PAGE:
Lack of awareness about tuberculosis in coastal villages
Pinky Akter : Sukhjan Bibi lives in Kaikhali village of Satkhira upazila with her two sons and husband, Abdur Rahim. Sukhjan’s third pregnancy was short-lived and she miscarried after about 6 weeks. She needed a surgery after complications arising from her miscarriage, which caused an infection in her uterus and led to two more operations. It took 3 surgeries, many other follow-ups and tests, and over one and half lac taka, till Sukhjan was finally diagnosed with tuberculosis. Her husband, Rahim is a fisherman and the sole bread-earner in the family and Sukhjan’s illness puts a tremendous financial and mental burden on the family. Even though TB treatment is provided free by the government, Rahim has to travel a long distance to avail the medicine which adds to his costs. Moreover, Sukhjan and Rahim were completely unaware that TB can affect the uterus (extrapulmonary TB – that is, TB, that affects any part of the body other than the lungs). Their lack of awareness also added to the delay in diagnosis. They spend a substantial portion of their monthly household income on other medicines, but their income is less compared to that which hampers their ability to afford basic nutrition. Interestingly, malnutrition is a risk factor for TB. On top of lack of awareness and delayed diagnosis, in such communities, frequent natural calamities also hamper TB management. As TB treatment is generally a long one, and requires taking medicine from DOTS centers, natural disasters can obstruct the TB affected people from accessing the health facility and may thus cause temporary disruption in the treatment course.
Mizanur Rahman, Senior Coordinator of Coastal Foundation said due to natural disasters on the coast, people affected by TB often cannot complete their courses, and in many cases, many of them become displaced/homeless after this disaster, which also affects their treatment. To avoid health complications arising from non-adherence to treatment and further transmission in community, he thinks that a special system should be in place in this regard.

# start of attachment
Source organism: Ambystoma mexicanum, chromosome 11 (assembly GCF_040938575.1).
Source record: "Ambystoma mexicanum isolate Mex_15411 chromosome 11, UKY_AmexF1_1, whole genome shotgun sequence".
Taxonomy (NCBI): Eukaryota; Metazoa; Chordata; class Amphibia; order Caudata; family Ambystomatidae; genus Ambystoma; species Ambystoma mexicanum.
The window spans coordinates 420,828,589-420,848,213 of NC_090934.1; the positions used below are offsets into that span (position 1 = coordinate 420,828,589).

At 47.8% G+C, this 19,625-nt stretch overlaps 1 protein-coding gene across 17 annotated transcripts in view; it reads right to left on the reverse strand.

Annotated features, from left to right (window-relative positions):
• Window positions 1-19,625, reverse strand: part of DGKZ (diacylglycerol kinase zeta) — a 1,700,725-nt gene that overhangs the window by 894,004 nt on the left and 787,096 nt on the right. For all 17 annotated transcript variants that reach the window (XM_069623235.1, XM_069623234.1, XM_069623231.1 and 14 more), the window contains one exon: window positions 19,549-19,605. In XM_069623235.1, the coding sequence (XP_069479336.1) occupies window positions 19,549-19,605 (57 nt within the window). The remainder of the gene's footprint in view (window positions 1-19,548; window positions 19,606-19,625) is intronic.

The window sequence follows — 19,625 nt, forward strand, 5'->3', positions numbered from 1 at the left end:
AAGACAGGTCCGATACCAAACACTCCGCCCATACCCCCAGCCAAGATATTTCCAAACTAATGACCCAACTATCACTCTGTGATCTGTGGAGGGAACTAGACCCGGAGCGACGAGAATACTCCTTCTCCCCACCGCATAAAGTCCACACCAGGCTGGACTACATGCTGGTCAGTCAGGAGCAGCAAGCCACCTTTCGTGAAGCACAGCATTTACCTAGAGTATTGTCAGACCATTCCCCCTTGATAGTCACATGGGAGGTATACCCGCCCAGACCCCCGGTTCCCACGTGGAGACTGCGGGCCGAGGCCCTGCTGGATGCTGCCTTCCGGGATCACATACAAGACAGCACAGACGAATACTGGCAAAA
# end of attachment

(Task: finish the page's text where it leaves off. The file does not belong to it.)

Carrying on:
Dr. Hena Khatun, Assistant Professor, Respiratory Medicine Department, Dhaka Medical College Hospital opines that awareness and knowledge about the disease can be increased through health education. For successful TB control, she believes that a multisectoral approach is needed. Reducing malnutrition, ensuring proper family planning practices, can help in reducing the incidence and burden of TB in the society. However, she also agrees that detecting TB in remote areas such as these coastal villages is challenging and more resources should be allocated in this regard.
According to the World Health Organisation’s Global Tuberculosis Report 2022, in 2021, about 375,000 people had TB in Bangladesh, that is, 1 person being infected by TB every minute. An estimated 42,000 people died in the same year from TB, which exceeds the number of total deaths due to COVID-19 in the last 2 years. On top of that, Bangladesh also has a high burden for drug-resistant TB which can be caused by delayed diagnosis and incomplete treatment of TB. Physicians say this is the biggest challenge in TB control in Bangladesh and believe that more resources need to be allocated towards ensuring early detection and completion of appropriate TB treatment.